ADVICE: Nuturing with a hand up, not a hand out – Anthony Cavanagh, CEO of Ganbina

Ganbina is Australia’s most successful Indigenous school to work transition program, with on average 88% of its Year 12 graduates finishing Year 12, compared to the Indigenous average of 66%.

CEO, Anthony Cavanagh, is leading Ganbina’s vision to achieve true social and economic equality for Indigenous Australians within two generations, with an expansion project that is seeing the model rolled out to Indigenous communities along Australia’s east coast.

  • What do you attribute Ganbina’s successes to?

Ganbina began in the late 1990s when the founders of the charity were tasked to fill government jobs with Aboriginal candidates in the Goulburn Valley in Victoria, where 10% of the population are of Aboriginal descent. However, they soon realised they couldn’t find Aboriginal candidates to fill the jobs available to them – the majority of Aboriginal kids were dropping out of school and were unemployed. This meant they didn’t have the skills to do the jobs reserved for them.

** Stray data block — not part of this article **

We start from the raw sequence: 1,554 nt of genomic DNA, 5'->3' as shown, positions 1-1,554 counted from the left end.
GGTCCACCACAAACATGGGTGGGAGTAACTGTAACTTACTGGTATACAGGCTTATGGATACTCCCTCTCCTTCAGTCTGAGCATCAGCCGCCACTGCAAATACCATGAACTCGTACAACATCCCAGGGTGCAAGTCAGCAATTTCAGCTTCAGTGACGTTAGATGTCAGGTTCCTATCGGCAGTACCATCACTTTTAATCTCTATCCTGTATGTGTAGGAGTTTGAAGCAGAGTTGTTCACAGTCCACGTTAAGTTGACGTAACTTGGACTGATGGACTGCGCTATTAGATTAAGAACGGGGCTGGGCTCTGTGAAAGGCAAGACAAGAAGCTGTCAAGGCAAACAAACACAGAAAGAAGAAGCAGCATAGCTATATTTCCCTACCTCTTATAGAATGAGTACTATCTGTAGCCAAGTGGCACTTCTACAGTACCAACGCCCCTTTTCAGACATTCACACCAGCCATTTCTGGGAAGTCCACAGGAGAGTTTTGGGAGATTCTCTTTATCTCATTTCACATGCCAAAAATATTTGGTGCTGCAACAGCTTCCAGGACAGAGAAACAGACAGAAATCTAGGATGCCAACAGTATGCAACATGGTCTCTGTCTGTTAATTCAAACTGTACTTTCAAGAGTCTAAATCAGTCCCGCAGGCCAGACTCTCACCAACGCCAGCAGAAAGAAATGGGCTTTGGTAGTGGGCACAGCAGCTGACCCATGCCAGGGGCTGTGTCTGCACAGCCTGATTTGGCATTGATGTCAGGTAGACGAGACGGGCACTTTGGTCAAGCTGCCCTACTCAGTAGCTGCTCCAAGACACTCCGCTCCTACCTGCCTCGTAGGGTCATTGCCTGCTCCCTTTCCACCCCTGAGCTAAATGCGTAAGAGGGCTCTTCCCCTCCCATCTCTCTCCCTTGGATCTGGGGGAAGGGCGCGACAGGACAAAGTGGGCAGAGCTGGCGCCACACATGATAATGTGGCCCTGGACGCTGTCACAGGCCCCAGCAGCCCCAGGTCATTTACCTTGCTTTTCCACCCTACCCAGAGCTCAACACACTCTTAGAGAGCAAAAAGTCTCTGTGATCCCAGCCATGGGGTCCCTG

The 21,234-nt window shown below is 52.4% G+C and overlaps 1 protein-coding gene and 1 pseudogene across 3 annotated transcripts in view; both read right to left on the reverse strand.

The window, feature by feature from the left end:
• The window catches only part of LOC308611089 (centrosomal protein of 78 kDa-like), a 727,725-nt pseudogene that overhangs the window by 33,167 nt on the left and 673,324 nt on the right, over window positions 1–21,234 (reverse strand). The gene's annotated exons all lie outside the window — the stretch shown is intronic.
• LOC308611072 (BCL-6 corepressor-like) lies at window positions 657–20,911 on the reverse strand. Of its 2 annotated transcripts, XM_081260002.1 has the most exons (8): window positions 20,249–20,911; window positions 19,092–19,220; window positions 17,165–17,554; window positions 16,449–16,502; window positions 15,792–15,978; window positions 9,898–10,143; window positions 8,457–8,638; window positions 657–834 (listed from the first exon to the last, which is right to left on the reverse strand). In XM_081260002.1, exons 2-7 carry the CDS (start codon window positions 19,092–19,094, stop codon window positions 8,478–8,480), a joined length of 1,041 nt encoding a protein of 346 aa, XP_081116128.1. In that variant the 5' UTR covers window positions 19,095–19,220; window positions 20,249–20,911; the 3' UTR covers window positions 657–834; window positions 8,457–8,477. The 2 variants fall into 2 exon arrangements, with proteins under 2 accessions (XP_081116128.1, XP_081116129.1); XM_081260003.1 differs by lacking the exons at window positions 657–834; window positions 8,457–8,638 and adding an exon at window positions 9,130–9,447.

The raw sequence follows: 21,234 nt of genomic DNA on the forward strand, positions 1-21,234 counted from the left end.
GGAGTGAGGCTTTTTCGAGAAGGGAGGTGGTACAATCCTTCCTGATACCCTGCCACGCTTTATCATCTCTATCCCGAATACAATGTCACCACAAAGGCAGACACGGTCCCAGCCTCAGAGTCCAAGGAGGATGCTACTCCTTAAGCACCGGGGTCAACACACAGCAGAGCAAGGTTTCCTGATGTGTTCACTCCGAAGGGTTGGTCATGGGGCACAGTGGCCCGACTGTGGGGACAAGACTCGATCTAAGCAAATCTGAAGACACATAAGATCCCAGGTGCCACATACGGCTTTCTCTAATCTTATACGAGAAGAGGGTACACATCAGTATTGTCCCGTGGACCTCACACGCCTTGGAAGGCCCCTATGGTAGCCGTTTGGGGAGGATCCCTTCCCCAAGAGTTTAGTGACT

It was soon very clear, that focusing on work placement rather than work readiness doesn’t work to overcome Aboriginal disadvantage.

Instead Ganbina focuses on the pipeline and captures Aboriginal kids from the age of 6 until they are 25 years old – that’s the entire education, employment and training cycle of a young person’s life. Once the education and employment gap is closed in childhood and adolescence, these kids become work-ready and independent adults who then inspire and create change within their communities.

Our focus is on inspiring Aboriginal kids to stay engaged in mainstream education and employment, we help them discover who they want to be but we don’t tell them what they want to be.

Kids know what they want to do when they grow up from a very young age. My 7-year-old grandson wants to be a police officer like his mum. Now that may change as he grows up – but the spark of curiosity is already there.

That spark exists in every kid – Aboriginal and not, and Ganbina nurtures by giving these kids a hand up, not a hand out.

  • How do you plan to achieve true social and economic equality for Indigenous Australians within two generations?

Ganbina’s pilot program was designed from its inception as a 50 year program, which is two generations. We are almost half-way through and will be turning 25 next year. The program is two generations because the research tells us that’s how long it takes to create meaningful change in disadvantaged communities.